• In behavioural/dysexecutive Alzheimer’s disease the first symptoms are usually difficulties with planning and decision making, and behaving in socially inappropriate ways.

Up to 1 in 3 younger people with Alzheimer’s disease have one of these forms, but only 1 in 20 older people with Alzheimer’s disease have an atypical form. For more information see Rarer types of dementia.

Familial Alzheimer's disease

Familial Alzheimer’s disease is a very rare form of Alzheimer’s disease. It is caused by genetic mutations (changes in genes) that run in families. Three genes have been found to have these rare mutations – PSEN1 (presenilin 1), PSEN2 (presenilin 2) and APP (amyloid precursor protein).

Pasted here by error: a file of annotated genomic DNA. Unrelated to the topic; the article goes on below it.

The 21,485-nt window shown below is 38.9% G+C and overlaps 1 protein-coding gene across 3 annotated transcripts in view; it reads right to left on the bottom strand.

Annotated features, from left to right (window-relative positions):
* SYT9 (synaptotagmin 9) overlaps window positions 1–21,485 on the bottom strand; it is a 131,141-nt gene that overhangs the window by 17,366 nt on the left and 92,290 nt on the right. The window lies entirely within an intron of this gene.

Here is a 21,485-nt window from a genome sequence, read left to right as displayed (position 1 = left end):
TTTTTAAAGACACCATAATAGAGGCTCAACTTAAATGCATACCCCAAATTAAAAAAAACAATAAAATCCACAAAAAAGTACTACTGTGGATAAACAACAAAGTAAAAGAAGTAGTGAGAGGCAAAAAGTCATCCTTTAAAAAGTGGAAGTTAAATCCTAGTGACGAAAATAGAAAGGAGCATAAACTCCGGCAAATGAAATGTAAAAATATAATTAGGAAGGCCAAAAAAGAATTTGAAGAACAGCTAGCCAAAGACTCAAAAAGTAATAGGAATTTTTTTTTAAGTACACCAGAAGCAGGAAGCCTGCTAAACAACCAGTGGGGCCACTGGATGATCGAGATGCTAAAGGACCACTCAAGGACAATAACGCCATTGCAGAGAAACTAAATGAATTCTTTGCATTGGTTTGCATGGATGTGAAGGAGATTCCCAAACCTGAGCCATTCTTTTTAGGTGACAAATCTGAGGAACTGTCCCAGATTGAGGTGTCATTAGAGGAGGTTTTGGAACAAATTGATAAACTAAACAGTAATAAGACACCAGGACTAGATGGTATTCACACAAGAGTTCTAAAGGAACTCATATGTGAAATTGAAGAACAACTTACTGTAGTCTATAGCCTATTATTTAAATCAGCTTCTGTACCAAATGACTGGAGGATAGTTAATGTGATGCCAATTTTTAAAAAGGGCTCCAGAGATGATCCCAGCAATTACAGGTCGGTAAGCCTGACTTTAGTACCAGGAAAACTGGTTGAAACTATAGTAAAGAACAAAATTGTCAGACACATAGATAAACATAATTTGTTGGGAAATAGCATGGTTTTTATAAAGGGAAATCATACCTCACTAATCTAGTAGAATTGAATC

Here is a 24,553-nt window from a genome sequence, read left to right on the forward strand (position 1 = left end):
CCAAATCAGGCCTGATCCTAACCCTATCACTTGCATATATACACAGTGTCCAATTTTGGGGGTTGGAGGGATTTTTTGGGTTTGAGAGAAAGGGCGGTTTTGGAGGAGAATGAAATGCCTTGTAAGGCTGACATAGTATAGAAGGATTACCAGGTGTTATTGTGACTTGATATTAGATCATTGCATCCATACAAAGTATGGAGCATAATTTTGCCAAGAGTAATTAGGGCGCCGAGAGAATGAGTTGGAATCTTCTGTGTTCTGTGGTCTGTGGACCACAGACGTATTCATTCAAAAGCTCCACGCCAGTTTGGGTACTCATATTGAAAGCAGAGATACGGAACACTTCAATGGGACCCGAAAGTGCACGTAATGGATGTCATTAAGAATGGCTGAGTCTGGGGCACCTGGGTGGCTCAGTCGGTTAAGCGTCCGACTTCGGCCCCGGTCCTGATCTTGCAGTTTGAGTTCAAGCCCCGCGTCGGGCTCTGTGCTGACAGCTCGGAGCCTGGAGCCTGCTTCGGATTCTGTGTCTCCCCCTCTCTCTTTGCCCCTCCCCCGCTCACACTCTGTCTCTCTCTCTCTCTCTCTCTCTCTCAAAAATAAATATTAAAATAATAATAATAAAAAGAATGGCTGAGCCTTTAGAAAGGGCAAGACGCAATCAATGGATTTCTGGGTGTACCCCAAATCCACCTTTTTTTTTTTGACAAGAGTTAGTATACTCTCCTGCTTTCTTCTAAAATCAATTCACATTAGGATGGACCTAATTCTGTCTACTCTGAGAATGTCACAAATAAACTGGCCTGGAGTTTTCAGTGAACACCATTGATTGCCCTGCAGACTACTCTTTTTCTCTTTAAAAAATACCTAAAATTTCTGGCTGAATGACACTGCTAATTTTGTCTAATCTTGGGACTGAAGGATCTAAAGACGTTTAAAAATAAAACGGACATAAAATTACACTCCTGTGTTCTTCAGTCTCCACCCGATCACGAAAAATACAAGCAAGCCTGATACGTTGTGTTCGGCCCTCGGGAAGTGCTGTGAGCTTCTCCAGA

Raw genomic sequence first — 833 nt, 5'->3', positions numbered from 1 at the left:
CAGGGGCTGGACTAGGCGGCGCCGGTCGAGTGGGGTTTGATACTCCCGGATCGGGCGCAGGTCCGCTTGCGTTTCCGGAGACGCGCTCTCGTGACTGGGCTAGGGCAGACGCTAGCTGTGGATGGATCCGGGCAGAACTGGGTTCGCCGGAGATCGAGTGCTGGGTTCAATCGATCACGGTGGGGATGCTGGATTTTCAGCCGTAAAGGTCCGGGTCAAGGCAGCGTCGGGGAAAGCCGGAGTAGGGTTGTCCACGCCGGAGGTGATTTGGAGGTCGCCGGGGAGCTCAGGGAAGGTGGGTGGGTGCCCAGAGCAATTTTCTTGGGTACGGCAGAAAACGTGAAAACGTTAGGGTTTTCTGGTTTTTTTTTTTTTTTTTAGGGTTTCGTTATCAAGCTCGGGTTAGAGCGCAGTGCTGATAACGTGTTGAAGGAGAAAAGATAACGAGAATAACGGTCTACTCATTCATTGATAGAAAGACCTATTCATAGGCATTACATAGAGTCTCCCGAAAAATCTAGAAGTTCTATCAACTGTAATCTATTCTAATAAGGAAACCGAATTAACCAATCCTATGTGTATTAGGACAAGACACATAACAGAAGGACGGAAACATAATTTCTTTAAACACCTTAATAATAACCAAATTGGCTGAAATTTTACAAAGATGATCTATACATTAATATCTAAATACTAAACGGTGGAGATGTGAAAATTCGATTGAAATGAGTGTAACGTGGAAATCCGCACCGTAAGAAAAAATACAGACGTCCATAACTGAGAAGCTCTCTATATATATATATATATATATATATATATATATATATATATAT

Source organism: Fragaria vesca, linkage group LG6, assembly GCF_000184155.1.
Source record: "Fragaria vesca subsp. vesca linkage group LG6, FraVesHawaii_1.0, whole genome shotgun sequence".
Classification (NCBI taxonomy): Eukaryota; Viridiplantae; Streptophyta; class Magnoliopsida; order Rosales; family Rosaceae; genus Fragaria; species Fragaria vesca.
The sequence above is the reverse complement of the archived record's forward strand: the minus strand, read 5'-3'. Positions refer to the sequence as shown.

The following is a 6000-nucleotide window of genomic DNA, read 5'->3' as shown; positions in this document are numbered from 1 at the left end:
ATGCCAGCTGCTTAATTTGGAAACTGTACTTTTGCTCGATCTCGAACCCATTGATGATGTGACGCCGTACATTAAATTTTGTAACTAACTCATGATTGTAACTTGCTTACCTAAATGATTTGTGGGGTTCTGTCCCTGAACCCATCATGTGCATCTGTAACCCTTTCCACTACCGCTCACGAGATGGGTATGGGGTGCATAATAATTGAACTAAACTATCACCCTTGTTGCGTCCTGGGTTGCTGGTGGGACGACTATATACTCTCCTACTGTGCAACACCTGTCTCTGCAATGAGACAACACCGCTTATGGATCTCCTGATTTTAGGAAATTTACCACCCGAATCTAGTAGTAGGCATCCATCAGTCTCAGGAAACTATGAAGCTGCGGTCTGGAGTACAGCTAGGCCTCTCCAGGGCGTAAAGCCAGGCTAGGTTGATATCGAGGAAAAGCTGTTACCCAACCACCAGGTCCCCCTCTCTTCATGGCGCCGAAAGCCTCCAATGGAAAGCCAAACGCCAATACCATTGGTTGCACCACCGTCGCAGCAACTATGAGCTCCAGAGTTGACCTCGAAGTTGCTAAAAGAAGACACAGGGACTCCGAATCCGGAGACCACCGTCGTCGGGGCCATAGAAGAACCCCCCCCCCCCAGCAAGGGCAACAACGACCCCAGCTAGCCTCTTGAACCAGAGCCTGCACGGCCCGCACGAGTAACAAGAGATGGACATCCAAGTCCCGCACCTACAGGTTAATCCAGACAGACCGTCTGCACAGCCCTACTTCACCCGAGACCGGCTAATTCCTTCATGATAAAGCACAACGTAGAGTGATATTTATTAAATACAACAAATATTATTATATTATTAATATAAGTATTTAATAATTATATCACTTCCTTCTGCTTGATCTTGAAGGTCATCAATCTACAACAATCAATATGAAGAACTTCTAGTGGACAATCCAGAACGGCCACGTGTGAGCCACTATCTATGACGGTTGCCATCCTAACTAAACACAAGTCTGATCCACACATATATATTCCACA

There is a 50% risk of a parent passing on the familial Alzheimer’s disease mutation to their children. People with the condition usually have a strong family history of the disease and will know a range of family members who were affected at a similar age, along with one of their parents.

Symptoms of familial Alzheimer’s disease usually start in someone’s 30s, 40s or 50s. The earlier the symptoms start, the more likely it is that the disease is genetic. Familial Alzheimer’s disease is very rare and probably accounts for fewer than 1 in 100 people with Alzheimer’s disease. For more information see Types of genetic testing.

Learning disabilities and dementia

People with Down’s syndrome and other learning disabilities are more likely to develop dementia when they are younger. Dementia in people with Down’s syndrome is usually caused by Alzheimer’s disease, but not always.